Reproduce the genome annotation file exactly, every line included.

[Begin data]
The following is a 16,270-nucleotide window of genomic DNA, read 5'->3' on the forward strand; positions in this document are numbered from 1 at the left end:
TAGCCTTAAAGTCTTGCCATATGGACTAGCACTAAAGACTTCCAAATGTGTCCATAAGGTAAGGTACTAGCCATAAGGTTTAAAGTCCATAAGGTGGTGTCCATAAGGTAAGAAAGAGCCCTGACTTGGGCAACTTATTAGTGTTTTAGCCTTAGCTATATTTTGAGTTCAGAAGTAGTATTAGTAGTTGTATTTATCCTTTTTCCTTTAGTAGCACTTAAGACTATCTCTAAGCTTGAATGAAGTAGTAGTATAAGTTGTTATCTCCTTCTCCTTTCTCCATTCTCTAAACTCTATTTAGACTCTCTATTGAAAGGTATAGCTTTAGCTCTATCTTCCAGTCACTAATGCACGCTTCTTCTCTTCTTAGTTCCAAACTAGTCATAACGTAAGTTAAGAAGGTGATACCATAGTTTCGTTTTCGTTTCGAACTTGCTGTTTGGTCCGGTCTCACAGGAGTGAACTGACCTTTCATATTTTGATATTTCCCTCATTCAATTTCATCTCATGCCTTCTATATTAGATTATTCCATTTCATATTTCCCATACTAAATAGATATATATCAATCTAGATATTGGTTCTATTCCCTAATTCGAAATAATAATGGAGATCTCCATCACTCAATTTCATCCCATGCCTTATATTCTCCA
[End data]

The following is a 16,270-nucleotide window of genomic DNA, read 5'->3' on the forward strand; positions in this document are numbered from 1 at the left end:
TAGCCTTAAAGTCTTGCCATATGGACTAGCACTAAAGACTTCCAAATGTGTCCATAAGGTAAGGTACTAGCCATAAGGTTTAAAGTCCATAAGGTGGTGTCCATAAGGTAAGAAAGAGCCCTGACTTGGGCAACTTATTAGTGTTTTAGCCTTAGCTATATTTTGAGTTCAGAAGTAGTATTAGTAGTTGTATTTATCCTTTTTCCTTTAGTAGCACTTAAGACTATCTCTAAGCTTGAATGAAGTAGTAGTATAAGTTGTTATCTCCTTCTCCTTTCTCCATTCTCTAAACTCTATTTAGACTCTCTATTGAAAGGTATAGCTTTAGCTCTATCTTCCAGTCACTAATGCACGCTTCTTCTCTTCTTAGTTCCAAACTAGTCATAACGTAAGTTAAGAAGGTGATACCATAGTTTCGTTTTCGTTTCGAACTTGCTGTTTGGTCCGGTCTCACAGGAGTGAACTGACCTTTCATATTTTGATATTTCCCTCATTCAATTTCATCTCATGCCTTCTATATTAGATTATTCCATTTCATATTTCCCATACTAAATAGATATATATCAATCTAGATATTGGTTCTATTCCCTAATTCGAAATAATAATGGAGATCTCCATCACTCAATTTCATCCCATGCCTTATATTCTCCA